FAILED MEDICAID APPLICATION SYSTEM CREATES MULTI-MILLION DOLLAR LIABILITY FOR PALMETTO STATE TAXPAYERS …
The S.C. Department of Health and Human Services (SCDHHS) is in the process of dividing up $12 million to give to the nursing homes in South Carolina.
Why would SCDHHS do this? And what does the state get in return?
I’ll try and give you a little background on how we ended up where we are today. When former SCDHHS director Tony Keck came to work in South Carolina, he completely changed the process of approving Medicaid applications for the disabled and senior citizens for nursing home care.
The previous system had its flaws, but it was 100 percent better than the fish bowl dream Keck and former governor Nikki Haley came up with. The original system had state employees in each county that would handle the Medicaid applications for nursing home care for that county.
Keck and Haley’s system took all state employees that handle Medicaid applications for nursing home care (and all the applicants) and put them in one big fish bowl. So now we have state employees from Greenville trying to process a Medicaid application for nursing home care in Georgetown – and to compound the problem, now the state employee who started the application completes the first section and puts it back in the big fish bowl for someone else to complete the next section.
This is done until the application is completed – by someone else.
Still wondering where the $12 million comes into play? The federal Centers for Medicare and Medicaid services (CMS) contracts with SCDHHS to process the Medicaid applications. CMS gives SCDHHS 45 days to process Medicaid applications for nursing home care and to give the nursing homes a decision on whether or not the individual qualifies for nursing home care.
Realize the applicant is usually in the facility already receiving services while the application is being processed for approval or not and this is why CMS gives SCDHHS forty-five (45) days to process the applications.
Keck and Haley’s “fish bowl” system has been a complete disaster.
There are applications for individuals in every nursing home in the state that are 90 days, 180 days – even 365 days and older – that are still waiting on approval. Meanwhile the homes providing care for these individuals aren’t sure if they’ll actually ever get paid.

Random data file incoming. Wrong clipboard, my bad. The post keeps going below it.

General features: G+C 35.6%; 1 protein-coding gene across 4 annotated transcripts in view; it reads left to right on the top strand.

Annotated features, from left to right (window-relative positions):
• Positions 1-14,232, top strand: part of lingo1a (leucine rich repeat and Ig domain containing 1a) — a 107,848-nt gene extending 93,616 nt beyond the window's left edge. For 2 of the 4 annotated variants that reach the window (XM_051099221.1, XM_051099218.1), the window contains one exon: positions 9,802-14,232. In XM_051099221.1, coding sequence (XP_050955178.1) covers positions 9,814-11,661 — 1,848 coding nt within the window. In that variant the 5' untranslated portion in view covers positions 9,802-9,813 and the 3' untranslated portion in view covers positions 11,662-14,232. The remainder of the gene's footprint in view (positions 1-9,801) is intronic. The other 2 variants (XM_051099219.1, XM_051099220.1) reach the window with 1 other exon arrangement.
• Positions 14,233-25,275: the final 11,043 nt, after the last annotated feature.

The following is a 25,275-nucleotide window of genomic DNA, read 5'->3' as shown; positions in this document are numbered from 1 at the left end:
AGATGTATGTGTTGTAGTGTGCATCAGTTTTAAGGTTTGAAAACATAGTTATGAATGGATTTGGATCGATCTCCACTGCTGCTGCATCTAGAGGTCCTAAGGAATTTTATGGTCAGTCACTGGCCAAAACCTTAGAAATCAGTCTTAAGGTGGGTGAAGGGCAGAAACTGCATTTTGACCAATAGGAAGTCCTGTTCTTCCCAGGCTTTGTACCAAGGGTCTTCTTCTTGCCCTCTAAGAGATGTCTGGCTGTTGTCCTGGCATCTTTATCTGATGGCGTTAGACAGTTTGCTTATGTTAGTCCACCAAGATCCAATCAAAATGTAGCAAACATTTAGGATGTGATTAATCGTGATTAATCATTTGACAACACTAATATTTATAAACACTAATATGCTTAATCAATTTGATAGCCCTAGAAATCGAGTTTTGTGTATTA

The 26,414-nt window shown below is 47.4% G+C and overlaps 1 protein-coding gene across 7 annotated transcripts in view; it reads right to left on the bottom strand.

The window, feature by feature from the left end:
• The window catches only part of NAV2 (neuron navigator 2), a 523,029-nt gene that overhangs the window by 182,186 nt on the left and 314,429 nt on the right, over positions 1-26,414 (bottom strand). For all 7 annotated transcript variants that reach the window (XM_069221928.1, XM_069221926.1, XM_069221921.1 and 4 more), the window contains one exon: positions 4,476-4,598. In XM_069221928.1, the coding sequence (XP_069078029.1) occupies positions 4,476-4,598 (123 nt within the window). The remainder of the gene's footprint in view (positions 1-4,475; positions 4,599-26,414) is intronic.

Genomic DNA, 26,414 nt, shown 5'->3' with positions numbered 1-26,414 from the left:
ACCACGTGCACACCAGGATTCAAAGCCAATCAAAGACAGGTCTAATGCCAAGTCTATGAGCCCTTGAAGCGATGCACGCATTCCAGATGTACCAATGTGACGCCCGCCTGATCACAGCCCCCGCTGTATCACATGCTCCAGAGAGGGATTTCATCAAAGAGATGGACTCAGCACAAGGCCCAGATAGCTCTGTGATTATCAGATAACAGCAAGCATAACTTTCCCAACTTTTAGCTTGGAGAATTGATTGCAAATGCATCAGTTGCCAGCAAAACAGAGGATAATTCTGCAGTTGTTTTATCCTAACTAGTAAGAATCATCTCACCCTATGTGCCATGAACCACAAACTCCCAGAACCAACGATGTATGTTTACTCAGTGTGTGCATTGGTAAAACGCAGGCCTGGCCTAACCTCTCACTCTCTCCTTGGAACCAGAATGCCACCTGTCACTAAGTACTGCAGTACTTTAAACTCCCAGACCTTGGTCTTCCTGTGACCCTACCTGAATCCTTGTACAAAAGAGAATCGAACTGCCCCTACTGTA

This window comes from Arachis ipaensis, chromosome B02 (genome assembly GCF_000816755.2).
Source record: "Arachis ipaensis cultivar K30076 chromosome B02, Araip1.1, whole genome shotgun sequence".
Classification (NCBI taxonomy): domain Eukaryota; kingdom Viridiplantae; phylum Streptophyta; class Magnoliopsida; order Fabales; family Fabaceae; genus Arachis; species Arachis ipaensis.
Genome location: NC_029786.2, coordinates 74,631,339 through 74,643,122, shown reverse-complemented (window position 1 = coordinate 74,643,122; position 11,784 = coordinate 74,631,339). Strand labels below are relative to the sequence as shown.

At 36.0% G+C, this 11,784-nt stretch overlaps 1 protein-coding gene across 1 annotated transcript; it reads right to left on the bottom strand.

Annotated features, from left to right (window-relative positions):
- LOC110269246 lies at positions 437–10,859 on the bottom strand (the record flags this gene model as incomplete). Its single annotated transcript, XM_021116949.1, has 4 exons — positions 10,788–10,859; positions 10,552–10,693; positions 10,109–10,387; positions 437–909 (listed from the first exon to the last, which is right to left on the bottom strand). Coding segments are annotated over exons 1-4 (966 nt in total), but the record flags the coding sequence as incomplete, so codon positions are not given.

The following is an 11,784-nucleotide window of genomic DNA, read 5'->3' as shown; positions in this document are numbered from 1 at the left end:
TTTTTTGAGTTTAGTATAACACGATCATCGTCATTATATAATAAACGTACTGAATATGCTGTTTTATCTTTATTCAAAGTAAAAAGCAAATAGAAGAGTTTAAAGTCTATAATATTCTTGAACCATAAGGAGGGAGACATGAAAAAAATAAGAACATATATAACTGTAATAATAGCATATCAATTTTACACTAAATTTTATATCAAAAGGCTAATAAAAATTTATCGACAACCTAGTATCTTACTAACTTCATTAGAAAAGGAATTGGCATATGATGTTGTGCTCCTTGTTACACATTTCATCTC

So why does SCDHHS want to divide up $12 million to give the nursing homes in the state? Because they do not want the nursing homes to sue them.
Thats right. To receive their share of this $12 million, the homes must sign an agreement not to sue the state over timeliness issues. The problem with this is the state owes a minimum of $50 million to these homes due to the fact that it can no longer process Medicaid applications in a timely fashion and does not have an answer as to how to fix the problem.
My suggestion on how to fix the problem is simple: All applications that go beyond the 45-day period CMS gives the state and SCDHHS to process applications should be approved – period. The state can continue its “fish bowl” process of processing the applications, but if someone is denied and not approved for benefits the state and SCDHHS can go to the family and recoup the money.
Why should nursing homes be responsible to take on this liability and financial burden because state government cannot complete the applications within the time frame that CMS gives them?
Instead of paying $12 million in HUSH MONEY to nursing homes, why not just pay them the $50 million the state actually owes for services already provided?
P. Scott Jones
President, South Carolina Nursing Home Association
Scott: What a letter! Thank you for choosing FITSNews to raise this issue – which is something this website clearly needs to do some digging on. Rest assured we will!
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